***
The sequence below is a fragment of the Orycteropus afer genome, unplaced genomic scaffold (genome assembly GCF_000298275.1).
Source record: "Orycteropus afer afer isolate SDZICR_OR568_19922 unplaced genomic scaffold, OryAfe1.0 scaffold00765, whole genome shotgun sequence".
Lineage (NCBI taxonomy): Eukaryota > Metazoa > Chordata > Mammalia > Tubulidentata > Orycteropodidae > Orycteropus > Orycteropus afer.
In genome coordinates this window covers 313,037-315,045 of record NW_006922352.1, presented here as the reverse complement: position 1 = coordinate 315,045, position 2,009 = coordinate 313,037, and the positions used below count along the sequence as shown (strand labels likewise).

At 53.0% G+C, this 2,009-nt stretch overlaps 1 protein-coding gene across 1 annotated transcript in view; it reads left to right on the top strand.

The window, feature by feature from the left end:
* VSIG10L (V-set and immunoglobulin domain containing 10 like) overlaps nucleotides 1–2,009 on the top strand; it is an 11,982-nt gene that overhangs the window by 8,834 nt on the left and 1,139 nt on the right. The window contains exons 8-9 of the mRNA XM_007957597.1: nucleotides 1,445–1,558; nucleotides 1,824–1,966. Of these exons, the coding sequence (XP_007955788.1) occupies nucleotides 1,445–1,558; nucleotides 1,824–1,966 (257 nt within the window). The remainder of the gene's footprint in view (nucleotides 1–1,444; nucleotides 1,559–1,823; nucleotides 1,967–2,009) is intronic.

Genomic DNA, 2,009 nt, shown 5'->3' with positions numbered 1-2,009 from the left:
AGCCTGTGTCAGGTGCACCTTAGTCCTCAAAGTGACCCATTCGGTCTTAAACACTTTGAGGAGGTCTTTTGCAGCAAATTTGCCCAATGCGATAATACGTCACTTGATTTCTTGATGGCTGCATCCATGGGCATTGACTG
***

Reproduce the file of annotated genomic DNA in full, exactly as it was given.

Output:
The sequence below is a fragment of the Orycteropus afer genome, unplaced genomic scaffold (genome assembly GCF_000298275.1).
Source record: "Orycteropus afer afer isolate SDZICR_OR568_19922 unplaced genomic scaffold, OryAfe1.0 scaffold00765, whole genome shotgun sequence".
Lineage (NCBI taxonomy): Eukaryota > Metazoa > Chordata > Mammalia > Tubulidentata > Orycteropodidae > Orycteropus > Orycteropus afer.
In genome coordinates this window covers 313,037-315,045 of record NW_006922352.1, presented here as the reverse complement: position 1 = coordinate 315,045, position 2,009 = coordinate 313,037, and the positions used below count along the sequence as shown (strand labels likewise).

At 53.0% G+C, this 2,009-nt stretch overlaps 1 protein-coding gene across 1 annotated transcript in view; it reads left to right on the top strand.

The window, feature by feature from the left end:
* VSIG10L (V-set and immunoglobulin domain containing 10 like) overlaps nucleotides 1–2,009 on the top strand; it is an 11,982-nt gene that overhangs the window by 8,834 nt on the left and 1,139 nt on the right. The window contains exons 8-9 of the mRNA XM_007957597.1: nucleotides 1,445–1,558; nucleotides 1,824–1,966. Of these exons, the coding sequence (XP_007955788.1) occupies nucleotides 1,445–1,558; nucleotides 1,824–1,966 (257 nt within the window). The remainder of the gene's footprint in view (nucleotides 1–1,444; nucleotides 1,559–1,823; nucleotides 1,967–2,009) is intronic.

Genomic DNA, 2,009 nt, shown 5'->3' with positions numbered 1-2,009 from the left:
AGCCTGTGTCAGGTGCACCTTAGTCCTCAAAGTGACCCATTCGGTCTTAAACACTTTGAGGAGGTCTTTTGCAGCAAATTTGCCCAATGCGATAATACGTCACTTGATTTCTTGATGGCTGCATCCATGGGCATTGACTG